Lawmakers in Argentina's lower house will debate the government's bill to legalise abortion on Thursday, with a marathon session anticipated and a vote on the initiative expected in the early hours of Friday morning.
Analysts predict the government has the votes to carry the motion in the Chamber of Deputies, though its fate is uncertain when it comes to the Senate, which is traditionally more conservative.
If the lower house approves the measure, the bill would go to the upper house immediately. Speculation in the local press suggests the initiative could be put to a vote in the upper house by as early as December 16, though others predict a vote could take place after Christmas and before the New Year.
In a plenary session, a total of 77 lawmakers in the lower house signed a majority opinion in favour of the bill on Wednesday, with 30 dissenting and four abstentions. That followed two days of committee hearings, in which 70 speakers on both sides of the debate offered expert opinions on the proposal.
The text of the bill authorises the voluntary interruption of pregnancy "until week 14 of gestation," while it also includes a key section that allows “conscientious objection" from healthcare professionals, though those opposed must "refer the patient to be treated" immediately, whether in the public or private health systems.
The proposal has seen some minor alterations since entering Congress, with changes made to sections laying out rules for those aged under 16 and tweaks to the rules concerning conscientious objection, as well as the obligations that health workers must comply with.
"I am confident that this time it [the bill] will be approved. There is a very strong change because in 2018 we did not have the support of the Executive. I am very hopeful. There will be no problems in Deputies," Nelly Minyersky, one of the founders of the Campaña Nacional por el Derecho al Aborto Legal Seguro y Gratuito ("National Campaign for the Right of Legal, Safe and Free Abortion"), an alliance of more than 300 feminist groups, said last week.
Despite multiple legislative efforts to legalise abortion, only once, in 2018, has a bill ever reached the floor of Congress, when it passed the lower house but was rejected in the Senate. This is the first time that a bill to legalise abortion has been backed by the Executive.
According to the Noticias Argentinas news agency, lawmakers on both sides have vowed to keep Thursday's debate courteous and civil, though emotions are expected to run high both in Congress and outside on the streets.
Crowds of campaigners began sleeping out on Wednesday night in preparation for the momentous occasion. Debate, which is due to begin at 11am, could stretch as long as 30 hours, with an end time of 4am Friday morning.
The Buenos Aires City Security Ministry has cut off a number of streets around the City centre, with a strong police presence expected to ensure trouble does not arise, especially after the events that occurred during the recent wake for late football icon Diego Maradona.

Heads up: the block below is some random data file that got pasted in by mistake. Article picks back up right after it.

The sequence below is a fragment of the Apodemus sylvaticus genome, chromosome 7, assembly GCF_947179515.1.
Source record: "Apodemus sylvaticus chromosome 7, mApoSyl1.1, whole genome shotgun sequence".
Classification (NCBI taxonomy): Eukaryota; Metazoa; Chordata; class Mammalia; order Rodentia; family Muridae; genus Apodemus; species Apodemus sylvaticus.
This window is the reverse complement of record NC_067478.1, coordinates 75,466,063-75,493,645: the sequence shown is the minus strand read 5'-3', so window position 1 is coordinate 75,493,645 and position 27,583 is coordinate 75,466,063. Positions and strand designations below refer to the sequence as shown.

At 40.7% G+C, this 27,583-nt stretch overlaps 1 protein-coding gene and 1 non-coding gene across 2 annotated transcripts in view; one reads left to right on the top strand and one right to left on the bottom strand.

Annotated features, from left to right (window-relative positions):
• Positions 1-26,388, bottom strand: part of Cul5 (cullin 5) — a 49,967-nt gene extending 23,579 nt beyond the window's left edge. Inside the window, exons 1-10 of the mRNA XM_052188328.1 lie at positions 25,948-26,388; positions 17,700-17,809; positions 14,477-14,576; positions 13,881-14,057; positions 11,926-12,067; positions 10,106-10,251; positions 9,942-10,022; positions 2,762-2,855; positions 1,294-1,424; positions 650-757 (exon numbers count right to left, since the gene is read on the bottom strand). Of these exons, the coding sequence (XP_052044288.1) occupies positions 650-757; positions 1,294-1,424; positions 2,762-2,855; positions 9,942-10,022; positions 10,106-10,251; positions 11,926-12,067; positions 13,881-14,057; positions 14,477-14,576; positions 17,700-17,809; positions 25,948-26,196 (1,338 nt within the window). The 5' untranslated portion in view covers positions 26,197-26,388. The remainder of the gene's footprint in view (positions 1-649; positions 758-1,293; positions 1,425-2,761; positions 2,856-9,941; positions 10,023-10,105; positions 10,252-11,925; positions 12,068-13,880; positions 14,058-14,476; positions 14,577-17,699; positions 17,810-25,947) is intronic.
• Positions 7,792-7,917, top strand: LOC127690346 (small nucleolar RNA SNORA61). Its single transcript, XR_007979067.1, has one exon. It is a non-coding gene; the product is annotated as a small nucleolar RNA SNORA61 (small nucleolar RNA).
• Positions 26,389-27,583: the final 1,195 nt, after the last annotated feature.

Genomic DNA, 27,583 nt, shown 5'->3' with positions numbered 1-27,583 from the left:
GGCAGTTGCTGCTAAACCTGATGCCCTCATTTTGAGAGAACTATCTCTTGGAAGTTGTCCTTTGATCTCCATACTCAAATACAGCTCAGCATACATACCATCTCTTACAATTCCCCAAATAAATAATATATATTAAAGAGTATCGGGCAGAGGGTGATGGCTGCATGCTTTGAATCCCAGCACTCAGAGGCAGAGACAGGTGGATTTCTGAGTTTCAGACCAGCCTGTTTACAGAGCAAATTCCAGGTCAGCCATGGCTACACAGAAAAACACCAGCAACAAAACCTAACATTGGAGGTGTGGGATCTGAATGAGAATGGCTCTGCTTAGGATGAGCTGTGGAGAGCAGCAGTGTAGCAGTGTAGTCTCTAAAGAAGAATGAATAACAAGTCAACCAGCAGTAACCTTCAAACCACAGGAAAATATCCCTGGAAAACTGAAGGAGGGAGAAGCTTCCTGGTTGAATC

The plaza in front of Congress has been split in two, with two concentration points. The 'blue' anti-reform camp will meet at the intersection of Avenidas Hipólito Yrigoyen and Entre Ríos, while the 'green' pro-reform camp will converge on Avenidas Callao and Sarmiento.
President Alberto Fernández announced in mid-November that his government had sent a bill to allow the Legal Interruption of Pregnancy (ILE) in Argentina to Congress, saying he wanted to guarantee "that all women [in Argentina] have access to the right to comprehensive healthcare ."
"It was always my commitment that the State accompany all pregnant people in their maternity and take care of the life and health of those who decide to interrupt their pregnancy. The State must not ignore any of these realities," he said at the time.
The government has also submitted another bill that will create a ‘1,000 day plan’ to strengthen existing support and care measures for women during pregnancy and in the first 1,000 days of a child’s life. The aim is to ensure that no individual is forced to abort due to their economic circumstances.
"The Executive has taken a decision to make the enormous problem that we have with clandestine abortions visible," Legal and Technical Secretary of the Presidency, Vilma Ibarra, one of the authors of the bill, said on Tuesday.
She warned that "the policy of criminalisation of abortion has failed,” saying that “threatening women with jail in the face of the decision to interrupt a pregnancy" was wrong. She said the aim was not to “promote abortion” but to “reduce” it.
An estimated 370,000 to 520,000 clandestine abortions are carried out in Argentina every year, Ibarra recently said. The Ministry of Health estimates that there are 39,000 hospitalisations each year due to complications in clandestine practices.
Abortion is currently legal in Argentina only in the cases of rape or danger to the pregnant woman’s life.